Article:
Space: the final frontier in America's war on terror

Last month the US launched a secret drone to spy on Afghanistan and Iraq from orbit. The trouble is, it's been spotted. David Usborne reports on the launch of a secret spy drone

The United States may be retiring the last of its famous space shuttles in the coming months, but that does not mean that made-in-the-USA winged craft will be absent from the skies above. You may not have known it, but there is already such a thing orbiting the earth.

To the untrained eye, it looks a lot like the Atlantis or the Discovery, but its name isn't quite so evocative: this particular craft is called the X-37B. Unlike its forebears, its purpose is secretive and militaristic – so much so that it may be the first time America has put anything in space with an orbit that is officially secret.

There are other differences between it and the shuttles we know so well. The former is far smaller, for example, with a wing-span of just 14 feet and a length of 29 feet. (The shuttles are 122 feet long with 78-foot wingspans.) The new space explorer, moreover, is robotic with no humans on board.

No one is calling it a drone. But the connotations of clandestine warfare might not be entirely inappropriate. While every shuttle launch is attended by banks of cameras and spectators at Cape Canaveral in Florida, the launch, also from Canaveral, of this new craft one month ago was shrouded in a cloak of secrecy. Although the project began as part of Nasa, it was taken over by the Pentagon four years ago.

Some of that cloak is now being punctured, however, thanks to amateur sky-gazers in countries as far apart as Canada and South Africa. They think they have seen the craft, also known as Orbital Test Vehicle 1 (OTV-1), in recent days. Seemingly, it is flying 255 miles up and circles the planet once every 90 minutes on a course that takes it south of New York City and, more importantly, directly over war zones like Iraq, Afghanistan and Pakistan.

One of the amateur sky-watchers is Kevin Fetter, a contributor to a satellite-tracker website called heavens-above.com. He was the first to capture the OTV-1 crossing his telescope's viewfinder a few days ago. Eventually, following tidbits of information – including an anonymous email – about the OTV-1's probable orbit, he and fellow amateur enthusiasts were able to establish that it was the satellite in question.

Despite all the secrecy, the US military has insisted that the craft is non-aggressive. The OTV-1 has "no offensive capabilities", a US Air Force official told The New York Times. But no one is willing to say more about what the OTV-1 is doing up there or how long its flight will last. It could, we are told, be nine months before instructions are sent from a command base in Colorado to the space craft to land itself at Vandenberg Air Force Base in California.

"I don't think this has anything to do with weapons," Brian Weedon, a former Air Force orbital analyst, told space.com. "But because of the classification, and the refusal to talk, the door opens to all that. From a US perspective, that's counterproductive."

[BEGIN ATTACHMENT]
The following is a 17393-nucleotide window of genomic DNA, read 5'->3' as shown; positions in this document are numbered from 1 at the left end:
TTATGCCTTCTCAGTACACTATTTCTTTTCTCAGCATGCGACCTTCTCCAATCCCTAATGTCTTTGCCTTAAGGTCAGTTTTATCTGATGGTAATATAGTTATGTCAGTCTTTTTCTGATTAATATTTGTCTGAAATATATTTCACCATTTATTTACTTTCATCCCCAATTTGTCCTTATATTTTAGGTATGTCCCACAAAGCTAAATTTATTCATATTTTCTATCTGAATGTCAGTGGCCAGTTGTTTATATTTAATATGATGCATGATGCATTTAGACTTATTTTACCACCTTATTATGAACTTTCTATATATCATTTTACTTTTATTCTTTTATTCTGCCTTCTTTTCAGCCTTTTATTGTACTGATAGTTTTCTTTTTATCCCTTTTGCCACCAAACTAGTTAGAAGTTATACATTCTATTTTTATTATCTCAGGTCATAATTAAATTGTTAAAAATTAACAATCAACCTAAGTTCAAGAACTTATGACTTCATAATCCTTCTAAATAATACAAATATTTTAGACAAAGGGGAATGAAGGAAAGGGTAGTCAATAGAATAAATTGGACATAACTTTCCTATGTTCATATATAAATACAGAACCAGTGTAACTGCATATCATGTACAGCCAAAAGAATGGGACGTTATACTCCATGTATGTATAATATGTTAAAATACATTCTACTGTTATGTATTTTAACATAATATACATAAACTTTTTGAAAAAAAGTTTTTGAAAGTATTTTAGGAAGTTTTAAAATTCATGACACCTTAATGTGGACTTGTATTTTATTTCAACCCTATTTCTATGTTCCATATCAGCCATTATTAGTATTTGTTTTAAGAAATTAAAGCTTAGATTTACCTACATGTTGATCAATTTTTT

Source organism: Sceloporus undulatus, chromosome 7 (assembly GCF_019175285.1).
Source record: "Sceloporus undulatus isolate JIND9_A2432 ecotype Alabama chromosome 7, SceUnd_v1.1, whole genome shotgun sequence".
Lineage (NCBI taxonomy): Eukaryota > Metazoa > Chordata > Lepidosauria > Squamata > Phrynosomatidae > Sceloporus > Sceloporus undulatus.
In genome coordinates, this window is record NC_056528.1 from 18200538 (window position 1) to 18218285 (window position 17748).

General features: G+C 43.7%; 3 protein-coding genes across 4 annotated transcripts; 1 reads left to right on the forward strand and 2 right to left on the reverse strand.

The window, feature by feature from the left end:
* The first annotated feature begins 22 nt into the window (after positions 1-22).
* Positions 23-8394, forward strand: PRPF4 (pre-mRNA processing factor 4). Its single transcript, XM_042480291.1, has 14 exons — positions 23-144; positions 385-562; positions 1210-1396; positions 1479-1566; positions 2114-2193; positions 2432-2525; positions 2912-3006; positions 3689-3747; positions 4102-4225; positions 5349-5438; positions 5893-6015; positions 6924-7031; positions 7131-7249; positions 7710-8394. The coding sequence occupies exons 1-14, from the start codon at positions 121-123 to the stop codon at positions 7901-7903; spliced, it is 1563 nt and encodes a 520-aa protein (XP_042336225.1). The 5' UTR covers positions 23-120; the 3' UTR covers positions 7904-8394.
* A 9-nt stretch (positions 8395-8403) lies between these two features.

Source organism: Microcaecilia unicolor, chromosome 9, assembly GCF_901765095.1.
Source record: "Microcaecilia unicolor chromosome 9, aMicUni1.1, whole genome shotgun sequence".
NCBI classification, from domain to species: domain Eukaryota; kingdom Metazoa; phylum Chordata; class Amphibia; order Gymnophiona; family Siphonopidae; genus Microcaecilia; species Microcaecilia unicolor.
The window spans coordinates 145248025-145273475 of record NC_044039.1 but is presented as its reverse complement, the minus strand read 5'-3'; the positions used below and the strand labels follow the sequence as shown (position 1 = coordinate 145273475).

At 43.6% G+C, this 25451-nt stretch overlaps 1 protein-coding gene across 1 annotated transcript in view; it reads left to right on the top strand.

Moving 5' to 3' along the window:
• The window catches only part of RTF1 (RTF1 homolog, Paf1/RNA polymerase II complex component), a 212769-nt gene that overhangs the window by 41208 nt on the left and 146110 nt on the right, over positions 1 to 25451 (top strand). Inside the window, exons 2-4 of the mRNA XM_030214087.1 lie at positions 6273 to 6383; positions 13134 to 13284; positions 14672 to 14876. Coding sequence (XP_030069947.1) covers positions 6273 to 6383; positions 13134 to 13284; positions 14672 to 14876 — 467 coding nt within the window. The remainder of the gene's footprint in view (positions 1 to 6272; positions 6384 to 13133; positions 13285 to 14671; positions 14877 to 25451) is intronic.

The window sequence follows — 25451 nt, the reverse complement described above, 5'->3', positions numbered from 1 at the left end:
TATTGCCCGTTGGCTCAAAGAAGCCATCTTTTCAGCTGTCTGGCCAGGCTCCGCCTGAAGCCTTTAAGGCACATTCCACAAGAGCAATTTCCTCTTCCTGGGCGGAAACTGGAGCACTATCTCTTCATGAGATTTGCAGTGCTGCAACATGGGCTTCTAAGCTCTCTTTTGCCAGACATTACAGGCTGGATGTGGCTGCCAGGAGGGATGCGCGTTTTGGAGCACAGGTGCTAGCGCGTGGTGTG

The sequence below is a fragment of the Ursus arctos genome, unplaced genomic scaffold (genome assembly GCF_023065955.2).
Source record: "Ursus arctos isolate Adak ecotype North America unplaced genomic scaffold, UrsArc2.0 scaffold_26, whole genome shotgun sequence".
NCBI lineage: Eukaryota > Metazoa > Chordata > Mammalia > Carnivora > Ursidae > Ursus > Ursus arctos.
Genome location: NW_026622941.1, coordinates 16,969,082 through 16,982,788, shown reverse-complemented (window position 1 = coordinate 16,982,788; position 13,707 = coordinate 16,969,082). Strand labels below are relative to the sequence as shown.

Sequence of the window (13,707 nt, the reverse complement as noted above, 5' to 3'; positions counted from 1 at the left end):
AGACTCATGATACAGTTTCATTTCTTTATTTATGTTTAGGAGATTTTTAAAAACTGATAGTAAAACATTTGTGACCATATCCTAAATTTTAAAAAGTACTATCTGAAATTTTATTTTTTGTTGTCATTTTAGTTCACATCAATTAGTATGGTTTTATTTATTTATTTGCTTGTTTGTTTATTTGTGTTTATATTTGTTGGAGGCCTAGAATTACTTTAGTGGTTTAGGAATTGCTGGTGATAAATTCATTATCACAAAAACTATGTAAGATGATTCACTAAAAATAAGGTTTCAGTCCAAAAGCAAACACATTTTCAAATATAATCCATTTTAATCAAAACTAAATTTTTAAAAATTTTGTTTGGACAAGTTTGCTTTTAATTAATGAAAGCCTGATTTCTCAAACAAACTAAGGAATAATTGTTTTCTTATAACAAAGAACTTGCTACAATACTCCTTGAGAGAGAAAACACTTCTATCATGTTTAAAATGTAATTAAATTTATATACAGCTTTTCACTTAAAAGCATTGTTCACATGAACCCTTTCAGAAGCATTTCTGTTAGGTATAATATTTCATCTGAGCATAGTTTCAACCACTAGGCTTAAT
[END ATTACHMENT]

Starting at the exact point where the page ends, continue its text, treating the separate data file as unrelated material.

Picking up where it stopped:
He and other civilian observers speculate that the Pentagon hopes to use the space craft in the longer term for orbital surveillance and reconnaissance better to support commanders in the battlefield.

That might mean loading it with radar or optical equipment or with new surveillance satellites. Alternatively, if it could be fitted with a grabbing arm, the vehicle might be able to pluck satellites out of the sky and put them into an orbit more suited to the needs of the military.

The spacecraft was launched atop an Atlas 5 rocket from a Canaveral pad on 22 April. At the time, Gary Payton, Air Force Deputy Under Secretary for Space Programs, answered a few questions to reporters. He confirmed that the craft was being sent up, but said little more. "On this flight the main thing we want to emphasise is the vehicle itself, not really what's going on in the on-orbit phase," he offered.

Pretending it did not exist was never an option, according to Ted Molczan, another satellite spotter based in Toronto. "Even if you want to keep it a secret, if the guys with binoculars can find it, so can anyone," he said. "Almost everything up there is in a known orbit, either because the US government publishes it, or because we've already found it. So it's really about the process of elimination."

The spacecraft, which can remain powered up for months at a time thanks to solar panels, was built by Boeing Company. A second is on order.

Floor cleaner sees through cloak of secrecy

Kevin Fetter, 36, lives at home with his mother. He cleans floors for a living. He is also the man who discovered a spy shuttle whose operations the United States had gone to great lengths to keep a secret.

Mr Fetter was at work on a nightshift at a petrol station in Ontario, Canada, when the telescope he had left hooked up to a DVD recorder at home picked up a bright spot zooming across the lens. Reviewing the footage the next day, Mr Fetter, who has been a recreational stargazer for years, saw the flash and compared its orbits to other known spacecraft and satellites; finding nothing, he checked its route with an online group of enthusiasts.

It was Ted Molczan, another hobbyist in Toronto, who made the connection with the shuttle quietly launched last month. Mr Fetter remains amazed by his discovery.

"I saw it by pure luck, just because I was aimed at a certain area of sky," he told Toronto's The Globe and Mail. He had once before made a remarkable find, when he located, with his home equipment, a $100,000 (£69,000) tool bag lost by an astronaut before Nasa picked it up – to the amazement of his mother. Even at work he casts his eyes upwards: "Customers come in and say they've seen me staring at the sky."

Start your day with The Independent, sign up for daily news emails
News
Young Winstone: His ‘tough-guy’ image is a misconception